10 Dicembre 2018
An International Space Station school contact has been planned for Serena Aunon-Chancellor KG5TMT with Collège Léonce Bourliaguet, Thiviers, France.
The conversation will be conducted in English.
The contact will be a direct operated by F5KEM.
The downlink signals will be audible in parts of Europe on 145.800 MHz FM.
Due to its geographical location, Thiviers has always had a commercial vocation, and the reputation of its agricultural products has largely contributed to its expansion.
As a medieval fortified town, Thiviers was always coveted for its strategic position, Thiviers was even many times destroyed, the town has been rebuilt again and again with the passage of history.
Thiviers is a place of pilgrimage on the way to Santiago de Compostela.
In the middle of the 18th century, for more than 174 years, Thiviers was an important place for earthenware. The small dynamic town of about 3000 inhabitants is famous for its many fairs and markets, including the Goose and the Duck in winter. The fairs of Thiviers were already known in the 15th century. In 1962, the city organized the first award-winning fair in the Dordogne, allowing it to obtain a label for its greasy markets and to be proclaimed “Capital of Foie Gras in Périgord”.
Ensuring the natural transition between the Limousin in the North and the great province of Aquitaine in the South, Thiviers is a gateway to the South of the Regional Natural Park Perigord-Limousin. Its geographical position is remarkable, on the RN21. On the other hand, its rail passenger and goods traffic ensures a continuous and ever increasing activity towards major centers. Several companies are located in Thiviers, “ARCADIE Sud Ouest” the Thiviers slaughterhouse and the Thiviers quarries are the two main ones.
Located in a small town in a rural area, between Limoges and Perigueux, the College Leonce Bourliaguet hosts about 360 students between 11 and 15 years old.Leonce Bourliaguet was an imaginative and prolific author for the youth, born in Thiviers in 1895.
Besides the usual subjects (French, Maths, English, Spanish, History and Geography, P.E., Science, Music, Technology, Art), some of them have the opportunity, if they wish, to follow an artistic education (dance, music), a sport option (basketball) or a scientific option.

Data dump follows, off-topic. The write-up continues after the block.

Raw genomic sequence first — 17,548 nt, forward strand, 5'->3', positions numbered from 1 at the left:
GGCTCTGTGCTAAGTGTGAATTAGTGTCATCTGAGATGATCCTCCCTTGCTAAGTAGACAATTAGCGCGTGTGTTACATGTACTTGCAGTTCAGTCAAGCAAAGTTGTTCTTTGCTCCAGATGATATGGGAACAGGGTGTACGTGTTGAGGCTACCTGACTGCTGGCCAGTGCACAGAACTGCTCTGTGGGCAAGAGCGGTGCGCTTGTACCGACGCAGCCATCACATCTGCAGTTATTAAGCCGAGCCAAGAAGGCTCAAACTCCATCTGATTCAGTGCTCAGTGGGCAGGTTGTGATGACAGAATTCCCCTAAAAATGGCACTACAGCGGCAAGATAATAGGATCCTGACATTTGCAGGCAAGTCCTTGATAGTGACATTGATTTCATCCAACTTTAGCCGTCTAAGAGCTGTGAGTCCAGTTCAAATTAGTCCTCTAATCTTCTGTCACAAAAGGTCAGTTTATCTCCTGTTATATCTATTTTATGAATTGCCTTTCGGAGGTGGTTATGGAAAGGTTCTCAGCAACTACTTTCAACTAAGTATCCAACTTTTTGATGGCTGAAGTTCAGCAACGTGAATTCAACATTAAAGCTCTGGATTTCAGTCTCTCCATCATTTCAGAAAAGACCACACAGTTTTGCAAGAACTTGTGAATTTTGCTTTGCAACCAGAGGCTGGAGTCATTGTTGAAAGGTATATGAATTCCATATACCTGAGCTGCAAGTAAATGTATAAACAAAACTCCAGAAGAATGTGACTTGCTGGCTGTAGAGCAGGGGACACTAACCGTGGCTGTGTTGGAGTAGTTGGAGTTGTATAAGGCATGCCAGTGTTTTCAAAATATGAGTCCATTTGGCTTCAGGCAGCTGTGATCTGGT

In this scientific option, the students have been working for several years on different themes related to space and astronomy. They join in different events such as the yearly Science Festival or scientific contests. Last year, they were among the French schools selected to work with the ISS.
Students First Names & Questions:
1. Etienne (10): What was the first thing you did aboard the ISS?
2. Lola (10): Did you always want to become an astronaut?
3. Lotte (13): Were you afraid during the Soyuz take-off?
4. Adele (13): Is it difficult to get used to zero-gravity?
5. Tiago (11): Do you sleep well in space?
6. Emma G (13): Is there any turbulence in the ISS as you would have with a plane?
7. Mayline (11): What was your first impression while performing a spacewalk?
8. Manon (11): Have you seen a lot of aurora borealis?
9. Antoine (11): Have you ever observed any bizarre or strange phenomenon aboard the ISS?
10. Kylian (14): Can you view the Thiviers quarries from space?
11. Nicolas (14): Is it possible to take a picture of Thiviers from space?
12. Emma D (13): What do you usually do during your spare time?
13. Emma N (11): What is the most complicated daily task you have ever done in space?
14. Yohann (11): What is the most fascinating task you have ever done in space?
15. Erwan (14): Is the physical training to become an astronaut hard?
16. Louis (11): Do astronauts loose or gain weight when in space and how much?
17. Eva (11): What is your best memory of space?
18. Baptiste (11): What is your worst memory of space?
19. Abe (14): Do you miss your friends and family?
20. Yoann (11): What makes you dream in your job?
Amateur Radio on the International Space Station (ARISS) is a cooperative venture of international amateur radio societies and the space agencies that support the International Space Station: NASA, Russian Space Agency, ESA, JAXA, and CSA. The US Center for the Advancement of Science in Space (CASIS) and the National Aeronautics and Space Administration (NASA) provide ARISS special support.
ARISS offers an opportunity for students to experience the excitement of Amateur Radio by talking directly with crewmembers on board the International Space Station. Teachers, parents and communities see, first hand, how Amateur Radio and crewmembers on ISS can energize youngsters’ interest in science, technology, and learning.
The primary goal of ARISS is to promote exploration of science, technology, engineering, and mathematics (STEM) topics by organizing scheduled contacts via amateur radio between crew members aboard the ISS and students in classrooms or informal education venues. With the help of experienced amateur radio volunteers, ISS crews speak directly with large audiences in a variety of public forums. Before and during these radio contacts, students, teachers, parents, and communities learn about space, space technologies, and amateur radio. For more information, see www.ariss.org, www.ariss-eu.organd https://www.amsat-on.be/hamtv-summary/.